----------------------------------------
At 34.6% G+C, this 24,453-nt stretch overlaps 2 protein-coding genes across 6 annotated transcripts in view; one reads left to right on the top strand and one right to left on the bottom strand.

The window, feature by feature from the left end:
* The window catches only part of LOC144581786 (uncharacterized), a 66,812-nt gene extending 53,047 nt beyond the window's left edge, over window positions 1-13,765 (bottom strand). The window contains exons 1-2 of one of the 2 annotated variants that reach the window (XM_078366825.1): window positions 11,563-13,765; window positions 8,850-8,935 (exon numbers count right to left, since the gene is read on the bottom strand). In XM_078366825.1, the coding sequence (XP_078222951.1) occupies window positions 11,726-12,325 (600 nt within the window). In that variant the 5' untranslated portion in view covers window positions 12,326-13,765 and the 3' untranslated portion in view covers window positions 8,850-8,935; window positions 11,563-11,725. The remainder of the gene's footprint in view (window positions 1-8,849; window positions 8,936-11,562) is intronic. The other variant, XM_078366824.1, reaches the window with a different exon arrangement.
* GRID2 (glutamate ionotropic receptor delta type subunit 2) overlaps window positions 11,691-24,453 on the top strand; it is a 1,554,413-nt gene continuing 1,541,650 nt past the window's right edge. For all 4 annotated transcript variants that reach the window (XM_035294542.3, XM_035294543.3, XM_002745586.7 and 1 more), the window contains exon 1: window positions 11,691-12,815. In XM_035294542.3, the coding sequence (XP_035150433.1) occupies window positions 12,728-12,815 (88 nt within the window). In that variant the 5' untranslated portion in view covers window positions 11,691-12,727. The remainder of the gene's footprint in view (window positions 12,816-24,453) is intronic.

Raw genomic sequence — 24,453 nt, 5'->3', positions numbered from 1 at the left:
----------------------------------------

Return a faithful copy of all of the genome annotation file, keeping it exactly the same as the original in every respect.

At 34.6% G+C, this 24,453-nt stretch overlaps 2 protein-coding genes across 6 annotated transcripts in view; one reads left to right on the top strand and one right to left on the bottom strand.

The window, feature by feature from the left end:
* The window catches only part of LOC144581786 (uncharacterized), a 66,812-nt gene extending 53,047 nt beyond the window's left edge, over window positions 1-13,765 (bottom strand). The window contains exons 1-2 of one of the 2 annotated variants that reach the window (XM_078366825.1): window positions 11,563-13,765; window positions 8,850-8,935 (exon numbers count right to left, since the gene is read on the bottom strand). In XM_078366825.1, the coding sequence (XP_078222951.1) occupies window positions 11,726-12,325 (600 nt within the window). In that variant the 5' untranslated portion in view covers window positions 12,326-13,765 and the 3' untranslated portion in view covers window positions 8,850-8,935; window positions 11,563-11,725. The remainder of the gene's footprint in view (window positions 1-8,849; window positions 8,936-11,562) is intronic. The other variant, XM_078366824.1, reaches the window with a different exon arrangement.
* GRID2 (glutamate ionotropic receptor delta type subunit 2) overlaps window positions 11,691-24,453 on the top strand; it is a 1,554,413-nt gene continuing 1,541,650 nt past the window's right edge. For all 4 annotated transcript variants that reach the window (XM_035294542.3, XM_035294543.3, XM_002745586.7 and 1 more), the window contains exon 1: window positions 11,691-12,815. In XM_035294542.3, the coding sequence (XP_035150433.1) occupies window positions 12,728-12,815 (88 nt within the window). In that variant the 5' untranslated portion in view covers window positions 11,691-12,727. The remainder of the gene's footprint in view (window positions 12,816-24,453) is intronic.

Raw genomic sequence — 24,453 nt, 5'->3', positions numbered from 1 at the left: